New York Home (July-August 2006)


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It's Better Than New

by Ruth J. Katz

"This is a new 'old' house," says the owner of the four-bedroom Greek Revival home she and her husband built — or rather re-created — when their original 1860s Greek Revival farmhouse in Rhinebeck was destroyed by fire six years ago.

The devastation was traumatic, but at least it presented the couple with a chance to rebuild a "historic" home with amenities — like air conditioning in the state-of-the-art, energy-efficient mechanical systems. "You can't always find the 'right' old house," she continues, "and the old houses always come with issues. But this challenge gave us the opportunity to actually custom-build. And we had plenty of pictures of the original to use as a guide."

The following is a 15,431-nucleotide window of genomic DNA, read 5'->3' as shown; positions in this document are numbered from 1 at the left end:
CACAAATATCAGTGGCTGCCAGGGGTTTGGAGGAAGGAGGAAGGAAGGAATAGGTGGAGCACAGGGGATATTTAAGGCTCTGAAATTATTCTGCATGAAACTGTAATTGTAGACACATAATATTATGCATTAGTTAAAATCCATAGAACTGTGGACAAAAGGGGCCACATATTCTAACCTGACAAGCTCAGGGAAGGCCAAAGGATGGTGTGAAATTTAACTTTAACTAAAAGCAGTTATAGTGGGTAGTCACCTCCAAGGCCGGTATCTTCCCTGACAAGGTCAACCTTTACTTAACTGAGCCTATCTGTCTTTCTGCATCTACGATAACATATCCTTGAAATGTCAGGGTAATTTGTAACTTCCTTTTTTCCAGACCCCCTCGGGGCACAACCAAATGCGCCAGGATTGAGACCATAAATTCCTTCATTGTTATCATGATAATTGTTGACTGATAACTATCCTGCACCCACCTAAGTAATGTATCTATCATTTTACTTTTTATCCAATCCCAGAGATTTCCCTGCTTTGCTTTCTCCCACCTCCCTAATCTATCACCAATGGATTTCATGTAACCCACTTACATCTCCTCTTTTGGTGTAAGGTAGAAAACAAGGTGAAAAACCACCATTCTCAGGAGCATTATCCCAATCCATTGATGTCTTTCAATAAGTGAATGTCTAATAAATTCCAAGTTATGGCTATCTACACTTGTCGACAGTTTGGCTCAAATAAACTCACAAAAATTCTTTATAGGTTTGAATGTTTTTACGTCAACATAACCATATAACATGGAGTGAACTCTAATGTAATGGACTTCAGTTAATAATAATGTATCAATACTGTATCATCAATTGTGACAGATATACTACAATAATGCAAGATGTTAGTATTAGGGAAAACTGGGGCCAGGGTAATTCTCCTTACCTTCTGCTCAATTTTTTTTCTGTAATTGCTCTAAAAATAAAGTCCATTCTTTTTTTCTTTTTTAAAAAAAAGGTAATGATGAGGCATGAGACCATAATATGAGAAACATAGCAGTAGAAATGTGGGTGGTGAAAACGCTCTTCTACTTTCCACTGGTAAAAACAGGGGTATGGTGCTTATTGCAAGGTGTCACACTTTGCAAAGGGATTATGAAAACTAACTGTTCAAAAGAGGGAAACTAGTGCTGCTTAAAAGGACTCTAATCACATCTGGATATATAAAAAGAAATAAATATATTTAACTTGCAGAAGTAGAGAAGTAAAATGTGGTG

Architect Jimmy Crisp, of Crisp Architects (a local Millbrook firm), understood the owners' respect for the past. "We try to make even new homes seem as if they've always been there," Crisp says. The collaboration was especially successful because the trio share a shorthand, a love of the unique landscape historic architecture of the mid-Hudson Valley. (The wife is a former president of the Hudson River Heritage, an organization dedicated to preserving and promoting that landscape and architecture.) "We were designing a new home in the exact footprint of the old home, my sympathies tied to the old home in a straightforward way, but the old home was a vernacular Greek Revival," not a high Greek Revival, Crisp observes. "So we didn't try to be perfect in every detail."

(end of excerpt)

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